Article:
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The Hidden Costs of a High Turnover Rate

Human Resources

Companies experiencing a high employee turnover rate understand how expensive and time-consuming the situation can be. Still, some CEOs and business owners don't fully grasp the hidden costs and additional negative effects on the business. In addition to the direct cost of replacing a lost employee, there can be other intangible costs that make it even more imperative to hire and retain the best people for the job in order to reduce turnover. Here's a look at how costly ongoing employee turnover may be to a business.

Estimates vary as to the precise cost of replacing a departing employee. As consultant Julie Kantor notes, the Society for Human Resource Management has determined that "employers will need to spend the equivalent of six to nine months of an employee's salary in order to find and train their replacement." “For an employee earning $60,000,” Kantor adds, “hiring and training a replacement can cost "anywhere from $30,000 to $45,000." Replacing an executive-level employee could run even higher, as much as twice their annual salary.

Beyond replacement costs, consider these possible ancillary effects of turnover:

Overworked Employees 

Someone has to pick up the slack when an employee leaves, and that generally falls on co-workers. Where deadlines and customer orders are involved, this may mean paying overtime to staff in order to fulfill your company's obligations. These same individuals may be experiencing a wide range of emotions brought on by the situation (sadness for a colleague who's left, resentment at having to fill in, stress over not being able to complete his or her own job responsibilities, etc.). All of these factors can result in damaged morale and the threat of further turnover.

Inadequate Customer Service

Former employees may take valuable customer knowledge and experience with them when they go. Orders could get misplaced, deliveries could be shipped to the wrong address, inquires could fail to get addressed, etc. For example, a skilled salesperson who leaves your business could be the one person your customers depend on to process their orders in a timely manner. Or a departing IT specialist could leave the rest of the team scrambling to catch up with mounting Help Desk requests. It takes very little time for customers (or other employees) to start feeling ignored or forgotten — a scenario that businesses should want to avoid.

Employers will need to spend the equivalent of six to nine months of an   employee's salary in order to find and train their replacement. Quote from Julie Kantor, Founder and CEO of Twomentor.

Hiring a Replacement

There are also many potential expenses related to recruiting and hiring a replacement employee (both in terms of hard dollars and time spent), including:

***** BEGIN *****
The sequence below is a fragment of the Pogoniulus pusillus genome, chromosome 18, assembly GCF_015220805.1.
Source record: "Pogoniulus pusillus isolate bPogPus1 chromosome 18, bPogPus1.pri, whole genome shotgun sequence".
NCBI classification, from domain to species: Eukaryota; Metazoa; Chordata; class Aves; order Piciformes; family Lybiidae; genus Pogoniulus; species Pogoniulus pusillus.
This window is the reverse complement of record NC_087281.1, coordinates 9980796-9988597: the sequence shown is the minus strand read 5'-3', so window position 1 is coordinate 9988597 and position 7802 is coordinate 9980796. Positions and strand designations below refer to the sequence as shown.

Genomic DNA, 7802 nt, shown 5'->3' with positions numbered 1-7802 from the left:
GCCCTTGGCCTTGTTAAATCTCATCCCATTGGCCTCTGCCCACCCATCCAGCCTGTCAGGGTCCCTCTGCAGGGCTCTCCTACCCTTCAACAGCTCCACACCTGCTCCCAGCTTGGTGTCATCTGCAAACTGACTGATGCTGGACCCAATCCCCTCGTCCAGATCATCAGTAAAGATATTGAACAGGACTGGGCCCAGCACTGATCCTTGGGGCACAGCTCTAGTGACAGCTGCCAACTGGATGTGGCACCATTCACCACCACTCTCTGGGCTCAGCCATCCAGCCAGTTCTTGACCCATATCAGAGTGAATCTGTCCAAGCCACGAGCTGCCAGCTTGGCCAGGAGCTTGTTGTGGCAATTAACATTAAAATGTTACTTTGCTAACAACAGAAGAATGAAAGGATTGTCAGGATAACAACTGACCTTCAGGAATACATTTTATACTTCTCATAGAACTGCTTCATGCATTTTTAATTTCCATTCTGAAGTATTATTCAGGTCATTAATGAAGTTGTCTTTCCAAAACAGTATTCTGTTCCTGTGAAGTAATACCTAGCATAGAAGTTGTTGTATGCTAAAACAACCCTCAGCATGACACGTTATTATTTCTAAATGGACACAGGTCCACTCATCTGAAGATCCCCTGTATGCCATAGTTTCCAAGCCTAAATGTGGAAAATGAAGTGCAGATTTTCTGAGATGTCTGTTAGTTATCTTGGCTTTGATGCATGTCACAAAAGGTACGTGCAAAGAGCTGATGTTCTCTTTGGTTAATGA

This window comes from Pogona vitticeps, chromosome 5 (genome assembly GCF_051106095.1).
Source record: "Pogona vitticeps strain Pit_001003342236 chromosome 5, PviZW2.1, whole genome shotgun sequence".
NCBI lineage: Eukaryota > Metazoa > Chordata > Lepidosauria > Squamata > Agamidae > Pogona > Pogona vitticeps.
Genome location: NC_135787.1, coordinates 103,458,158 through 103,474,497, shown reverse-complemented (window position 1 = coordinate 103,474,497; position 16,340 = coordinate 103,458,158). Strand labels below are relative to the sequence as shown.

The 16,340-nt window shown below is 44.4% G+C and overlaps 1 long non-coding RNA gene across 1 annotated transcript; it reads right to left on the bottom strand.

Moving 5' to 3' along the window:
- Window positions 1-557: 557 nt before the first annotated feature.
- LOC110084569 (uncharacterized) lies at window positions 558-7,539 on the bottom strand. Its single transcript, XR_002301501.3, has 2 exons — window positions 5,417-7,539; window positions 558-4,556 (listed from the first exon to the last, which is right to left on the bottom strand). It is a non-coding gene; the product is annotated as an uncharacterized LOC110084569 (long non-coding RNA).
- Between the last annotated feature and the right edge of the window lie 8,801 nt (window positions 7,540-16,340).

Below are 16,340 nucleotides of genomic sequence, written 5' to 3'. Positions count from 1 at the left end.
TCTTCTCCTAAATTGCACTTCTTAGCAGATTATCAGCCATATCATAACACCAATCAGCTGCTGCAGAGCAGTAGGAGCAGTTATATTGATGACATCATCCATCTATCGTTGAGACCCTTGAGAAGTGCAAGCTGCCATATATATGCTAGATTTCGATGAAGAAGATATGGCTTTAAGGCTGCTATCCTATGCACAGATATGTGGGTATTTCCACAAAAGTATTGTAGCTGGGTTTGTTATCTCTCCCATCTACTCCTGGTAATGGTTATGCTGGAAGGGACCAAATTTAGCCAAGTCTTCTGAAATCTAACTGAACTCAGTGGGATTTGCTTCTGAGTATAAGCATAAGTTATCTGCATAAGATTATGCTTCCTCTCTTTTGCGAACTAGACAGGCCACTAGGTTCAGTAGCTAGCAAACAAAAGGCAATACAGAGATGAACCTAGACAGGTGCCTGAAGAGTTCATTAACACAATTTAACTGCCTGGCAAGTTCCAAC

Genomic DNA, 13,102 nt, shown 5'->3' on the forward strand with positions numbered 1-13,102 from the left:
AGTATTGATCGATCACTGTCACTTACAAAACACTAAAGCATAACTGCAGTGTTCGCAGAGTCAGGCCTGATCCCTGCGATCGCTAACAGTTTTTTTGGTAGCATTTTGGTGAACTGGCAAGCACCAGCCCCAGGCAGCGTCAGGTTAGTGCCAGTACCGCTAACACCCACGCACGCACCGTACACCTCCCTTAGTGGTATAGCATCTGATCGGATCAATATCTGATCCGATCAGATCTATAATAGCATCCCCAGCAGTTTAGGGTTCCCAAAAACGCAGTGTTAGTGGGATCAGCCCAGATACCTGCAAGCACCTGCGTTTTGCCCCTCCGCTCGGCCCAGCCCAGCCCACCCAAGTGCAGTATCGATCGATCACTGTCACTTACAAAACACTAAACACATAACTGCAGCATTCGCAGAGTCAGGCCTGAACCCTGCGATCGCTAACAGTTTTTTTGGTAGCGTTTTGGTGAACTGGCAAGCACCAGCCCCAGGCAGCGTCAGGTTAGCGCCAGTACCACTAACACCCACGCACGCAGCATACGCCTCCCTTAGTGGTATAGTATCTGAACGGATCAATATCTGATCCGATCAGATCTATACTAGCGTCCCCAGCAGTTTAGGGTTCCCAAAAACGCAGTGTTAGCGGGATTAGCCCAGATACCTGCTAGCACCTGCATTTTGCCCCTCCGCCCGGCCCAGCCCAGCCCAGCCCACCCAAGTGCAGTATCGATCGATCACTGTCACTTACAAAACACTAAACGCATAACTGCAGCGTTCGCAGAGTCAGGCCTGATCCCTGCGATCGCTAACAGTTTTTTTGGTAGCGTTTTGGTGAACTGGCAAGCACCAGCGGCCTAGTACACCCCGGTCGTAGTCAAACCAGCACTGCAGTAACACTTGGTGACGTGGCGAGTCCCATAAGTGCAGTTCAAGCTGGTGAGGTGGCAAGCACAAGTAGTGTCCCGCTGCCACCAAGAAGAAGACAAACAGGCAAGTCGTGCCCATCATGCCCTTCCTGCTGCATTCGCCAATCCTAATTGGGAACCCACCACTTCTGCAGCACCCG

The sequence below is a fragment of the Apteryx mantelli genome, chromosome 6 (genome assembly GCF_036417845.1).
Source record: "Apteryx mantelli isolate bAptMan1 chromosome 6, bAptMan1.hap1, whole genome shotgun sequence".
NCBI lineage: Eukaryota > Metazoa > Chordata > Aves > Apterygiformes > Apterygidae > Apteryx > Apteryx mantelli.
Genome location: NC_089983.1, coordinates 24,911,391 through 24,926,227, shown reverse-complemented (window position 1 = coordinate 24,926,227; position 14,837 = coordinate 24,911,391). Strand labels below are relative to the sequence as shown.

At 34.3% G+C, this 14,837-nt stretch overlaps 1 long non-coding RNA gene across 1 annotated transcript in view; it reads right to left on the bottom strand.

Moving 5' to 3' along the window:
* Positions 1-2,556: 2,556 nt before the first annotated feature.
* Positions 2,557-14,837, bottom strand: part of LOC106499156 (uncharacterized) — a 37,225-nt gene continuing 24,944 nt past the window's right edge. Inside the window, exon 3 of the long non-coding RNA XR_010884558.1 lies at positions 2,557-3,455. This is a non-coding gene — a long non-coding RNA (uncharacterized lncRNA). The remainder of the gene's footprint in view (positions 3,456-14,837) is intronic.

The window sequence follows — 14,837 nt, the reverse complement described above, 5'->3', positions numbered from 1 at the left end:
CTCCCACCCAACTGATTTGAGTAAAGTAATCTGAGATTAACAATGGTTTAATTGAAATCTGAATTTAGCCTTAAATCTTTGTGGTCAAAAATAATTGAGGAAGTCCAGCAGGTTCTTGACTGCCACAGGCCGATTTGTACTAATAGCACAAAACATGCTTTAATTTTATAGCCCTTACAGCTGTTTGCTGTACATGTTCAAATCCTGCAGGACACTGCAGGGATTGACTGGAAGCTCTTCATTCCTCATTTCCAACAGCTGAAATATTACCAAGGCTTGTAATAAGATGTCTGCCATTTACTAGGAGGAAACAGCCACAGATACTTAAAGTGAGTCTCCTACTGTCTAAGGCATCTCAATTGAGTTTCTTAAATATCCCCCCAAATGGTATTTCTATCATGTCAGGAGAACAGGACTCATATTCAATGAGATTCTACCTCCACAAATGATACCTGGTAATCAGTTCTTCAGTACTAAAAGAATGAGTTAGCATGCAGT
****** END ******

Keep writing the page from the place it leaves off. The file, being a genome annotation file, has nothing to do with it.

• Revising job descriptions (when necessary)
  • Posting ads on job boards
  • Hiring a recruiter to find the right replacement
  • Travel and lodging expenses for out-of-town job candidates
  • Reviewing dozens, if not hundreds, of resumes received after a job posting
  • Determining which candidates to pursue
  • Arranging interview schedules for both the candidate and your internal interview team
  • Meeting with the team to assess the most promising candidates
  • Training and on-boarding; again requiring time and effort from current employees, as well as the need for classes and training seminars

Even the best replacement employee may need time to master his or her job responsibilities and build relationships with customers and co-workers.

Some Resources That May Help Improve your Retention Rate

Recognizing the costs involved, employers should be more proactive in retaining their best employees and understanding why some choose to leave. Paychex offers a wide range of resources to help in this critical area of retention:

If having the best talent on your team is a top priority — and it should be — business owners should research the negative effects of turnover and use these and other resources to do what they can to help minimize those effects.


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This website contains articles posted for informational and educational value. Paychex is not responsible for information contained within any of these materials. Any opinions expressed within materials are not necessarily the opinion of, or supported by, Paychex. The information in these materials should not be considered legal or accounting advice, and it should not substitute for legal, accounting, and other professional advice where the facts and circumstances warrant.